Apple May Lose Biggest Company Title To Google Parent Alphabet

Apple first captured the title of the world's largest company when its market capitalization exceeded that of Exxon Mobil in 2011. But now, the iPhone maker is poised to see its title ripped away by another tech titan -- Google's parent company Alphabet.

Dawn Kawamoto, Associate Editor, Dark Reading

February 1, 2016

3 Min Read
<p align="left">(Image: Jason Doiy/iStockphoto)</p>

10 Google Milestones: From Stanford Dorm To Alphabet

10 Google Milestones: From Stanford Dorm To Alphabet

10 Google Milestones: From Stanford Dorm To Alphabet (Click image for larger view and slideshow.)

Apple squeaked by another day Friday to retain its title as the world's largest company, based on market cap, but that title may soon give way as early as the market's close on Monday. Google parent company Alphabet might be named the new successor.

When the markets closed Friday, Apple finished the day with a market cap of $523.9 billion and Alphabet $509.6 billion.

For Apple, which claimed its No. 1 spot from Exxon Mobil in 2011, the market cap wonder is currently a far cry from the kudos and expectations that were bestowed on the company last year. In March, Wall Street analysts were predicting the iconic device and computer maker would hit a nose-bleeder market cap of $1 trillion, given it was already hovering in the $700 billion range, according to Bloomberg.

But concerns over declining iPhone sales have been pushing Apple's share price lower since its 52-week high of $134.54 on April 28. Apple is now trading near its 52-week lows and closed at $97.34 a share on Friday.

Meanwhile, Alphabet's shares have been on the rise since July, getting an additional boost in October after announcing a $5.1 billion stock buyback that investors appreciated. Alphabet closed at $742.95 (GOOG) a share on Friday, within the upper reaches of its 52-week high.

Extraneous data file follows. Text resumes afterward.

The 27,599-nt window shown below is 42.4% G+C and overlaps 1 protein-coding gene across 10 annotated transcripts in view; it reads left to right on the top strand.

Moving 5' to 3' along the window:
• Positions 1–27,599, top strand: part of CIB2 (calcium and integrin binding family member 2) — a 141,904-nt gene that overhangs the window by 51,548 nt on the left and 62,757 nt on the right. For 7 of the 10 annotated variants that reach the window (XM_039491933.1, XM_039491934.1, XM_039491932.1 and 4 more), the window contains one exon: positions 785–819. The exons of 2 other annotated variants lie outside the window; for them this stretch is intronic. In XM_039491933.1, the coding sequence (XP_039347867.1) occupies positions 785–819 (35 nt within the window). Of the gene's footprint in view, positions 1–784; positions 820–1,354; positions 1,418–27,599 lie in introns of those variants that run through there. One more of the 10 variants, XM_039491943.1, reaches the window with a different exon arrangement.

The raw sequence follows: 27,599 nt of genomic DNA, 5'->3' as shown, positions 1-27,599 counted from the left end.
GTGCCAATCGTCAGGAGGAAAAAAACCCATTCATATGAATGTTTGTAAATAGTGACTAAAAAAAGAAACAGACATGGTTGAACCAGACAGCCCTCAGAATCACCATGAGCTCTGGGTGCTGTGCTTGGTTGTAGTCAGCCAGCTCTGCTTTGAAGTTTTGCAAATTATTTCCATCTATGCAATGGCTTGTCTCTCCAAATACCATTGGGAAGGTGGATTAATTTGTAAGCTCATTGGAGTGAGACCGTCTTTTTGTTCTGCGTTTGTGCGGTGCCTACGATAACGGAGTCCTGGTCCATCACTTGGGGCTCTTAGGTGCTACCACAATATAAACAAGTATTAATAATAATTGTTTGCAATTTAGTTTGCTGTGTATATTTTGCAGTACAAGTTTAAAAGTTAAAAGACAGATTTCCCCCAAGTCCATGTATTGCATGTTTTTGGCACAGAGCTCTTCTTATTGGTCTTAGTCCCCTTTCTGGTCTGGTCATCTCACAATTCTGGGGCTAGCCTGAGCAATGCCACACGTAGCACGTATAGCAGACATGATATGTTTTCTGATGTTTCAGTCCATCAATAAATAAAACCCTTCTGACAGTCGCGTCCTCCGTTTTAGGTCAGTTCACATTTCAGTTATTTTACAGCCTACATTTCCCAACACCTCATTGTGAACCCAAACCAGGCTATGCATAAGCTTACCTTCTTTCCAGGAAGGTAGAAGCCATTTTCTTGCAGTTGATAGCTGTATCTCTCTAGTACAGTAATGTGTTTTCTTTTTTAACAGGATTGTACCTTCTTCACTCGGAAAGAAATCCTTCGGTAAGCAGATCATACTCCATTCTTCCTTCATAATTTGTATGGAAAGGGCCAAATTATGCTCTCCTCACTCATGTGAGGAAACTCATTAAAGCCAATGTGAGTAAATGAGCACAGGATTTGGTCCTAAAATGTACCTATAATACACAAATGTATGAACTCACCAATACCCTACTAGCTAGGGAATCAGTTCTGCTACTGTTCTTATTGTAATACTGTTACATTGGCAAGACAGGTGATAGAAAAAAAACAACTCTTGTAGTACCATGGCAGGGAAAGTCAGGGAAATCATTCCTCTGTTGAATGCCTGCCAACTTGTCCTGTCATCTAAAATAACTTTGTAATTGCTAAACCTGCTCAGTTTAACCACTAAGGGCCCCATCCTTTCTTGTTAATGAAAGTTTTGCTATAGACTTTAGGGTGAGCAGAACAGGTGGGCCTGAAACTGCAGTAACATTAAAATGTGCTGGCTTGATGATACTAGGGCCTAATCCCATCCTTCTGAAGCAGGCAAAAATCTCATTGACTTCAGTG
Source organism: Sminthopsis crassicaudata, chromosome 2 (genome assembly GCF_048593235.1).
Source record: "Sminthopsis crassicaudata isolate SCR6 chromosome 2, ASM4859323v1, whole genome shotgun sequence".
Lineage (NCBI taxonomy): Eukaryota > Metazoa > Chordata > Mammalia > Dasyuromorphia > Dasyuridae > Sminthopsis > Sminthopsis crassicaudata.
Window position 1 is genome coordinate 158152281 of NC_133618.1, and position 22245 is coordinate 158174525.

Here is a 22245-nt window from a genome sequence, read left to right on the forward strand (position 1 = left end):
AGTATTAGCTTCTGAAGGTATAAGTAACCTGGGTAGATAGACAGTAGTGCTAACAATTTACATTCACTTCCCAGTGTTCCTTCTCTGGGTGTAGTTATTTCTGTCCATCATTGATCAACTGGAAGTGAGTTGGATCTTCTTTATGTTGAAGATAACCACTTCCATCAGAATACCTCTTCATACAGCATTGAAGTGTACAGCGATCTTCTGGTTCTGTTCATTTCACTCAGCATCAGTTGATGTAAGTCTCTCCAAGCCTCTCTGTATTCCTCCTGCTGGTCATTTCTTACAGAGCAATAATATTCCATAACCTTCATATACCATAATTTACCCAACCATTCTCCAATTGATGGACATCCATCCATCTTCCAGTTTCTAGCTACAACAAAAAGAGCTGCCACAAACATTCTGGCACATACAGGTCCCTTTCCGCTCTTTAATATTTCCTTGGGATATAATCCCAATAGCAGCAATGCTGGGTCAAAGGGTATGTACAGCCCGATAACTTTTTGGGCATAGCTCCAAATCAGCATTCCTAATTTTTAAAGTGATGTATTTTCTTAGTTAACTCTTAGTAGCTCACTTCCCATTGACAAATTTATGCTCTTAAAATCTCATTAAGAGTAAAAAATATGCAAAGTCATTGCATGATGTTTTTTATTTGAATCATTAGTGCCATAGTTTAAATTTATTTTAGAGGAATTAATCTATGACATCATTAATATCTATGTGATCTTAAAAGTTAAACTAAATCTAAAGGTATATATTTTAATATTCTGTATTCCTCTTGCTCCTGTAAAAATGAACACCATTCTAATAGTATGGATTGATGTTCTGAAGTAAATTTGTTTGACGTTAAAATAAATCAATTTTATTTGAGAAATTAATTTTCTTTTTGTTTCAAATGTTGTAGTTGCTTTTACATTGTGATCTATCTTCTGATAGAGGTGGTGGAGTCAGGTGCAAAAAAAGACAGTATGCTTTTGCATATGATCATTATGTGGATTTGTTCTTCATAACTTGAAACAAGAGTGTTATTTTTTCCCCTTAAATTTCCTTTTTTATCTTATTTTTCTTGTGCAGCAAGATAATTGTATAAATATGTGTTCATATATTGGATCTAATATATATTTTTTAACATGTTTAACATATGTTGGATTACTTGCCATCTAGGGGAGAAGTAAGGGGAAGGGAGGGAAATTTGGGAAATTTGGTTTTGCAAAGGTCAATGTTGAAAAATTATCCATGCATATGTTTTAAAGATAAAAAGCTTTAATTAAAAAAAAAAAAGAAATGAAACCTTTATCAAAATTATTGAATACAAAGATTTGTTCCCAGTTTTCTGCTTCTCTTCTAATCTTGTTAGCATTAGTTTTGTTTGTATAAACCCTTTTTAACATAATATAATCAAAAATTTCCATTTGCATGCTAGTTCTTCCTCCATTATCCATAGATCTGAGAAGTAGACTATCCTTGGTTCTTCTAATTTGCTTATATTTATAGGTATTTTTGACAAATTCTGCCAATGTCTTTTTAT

But Alphabet is scheduled to report its fourth quarter earnings Monday after the markets close, and its results may be enough to push its market cap above Apple's. Part of the reason Alphabet may get a boost is that it will be breaking out its financial performance for its core operations for the first time since it transferred its non-core businesses into Google.

Alphabet is expected to post earnings of $8.10 per share on revenue of $20.8 billion, compared to net income of $6.88 per share on revenue of $18.1 billion a year ago, according to Thomson Reuters analysts estimates in a SilconBeat report.

With Alphabet on the cusp of potentially overtaking Apple as the world's largest company, what would the Internet giant score beyond bragging rights?

For starters, investors appreciate large cap companies because there are perceived to be more stable and less volatile in the markets. When you're the largest fish in the pond, the likelihood another might come and gobble you up as in an acquisition is slim to none.

[Read Google Secrets Revealed: Paid Apple $1B, Android Raked in $31B.]

But the top spot also has some downside for companies. For starters, it puts "a target on their back," notes Howard Silverblatt, senior index analyst at S&P Dow Jones Indices. As Apple knows, market and industry observers watch and wait for the No. 1 to be usurped by another.

Then there's the issue of analysts expecting Alphabet not only to continue its growth, but also increase the rate, Silverblatt said.

Then there's Big Brother. "Eventually," Silverblatt said, "the attention of someone in Washington or the state capital (comes into play)."

But Alphabet doesn't need to be the world's largest company to tangle with regulators. It's already had its share.

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About the Author(s)

Dawn Kawamoto

Associate Editor, Dark Reading

Dawn Kawamoto is an Associate Editor for Dark Reading, where she covers cybersecurity news and trends. She is an award-winning journalist who has written and edited technology, management, leadership, career, finance, and innovation stories for such publications as CNET's,, AOL's DailyFinance, and The Motley Fool. More recently, she served as associate editor for technology careers site

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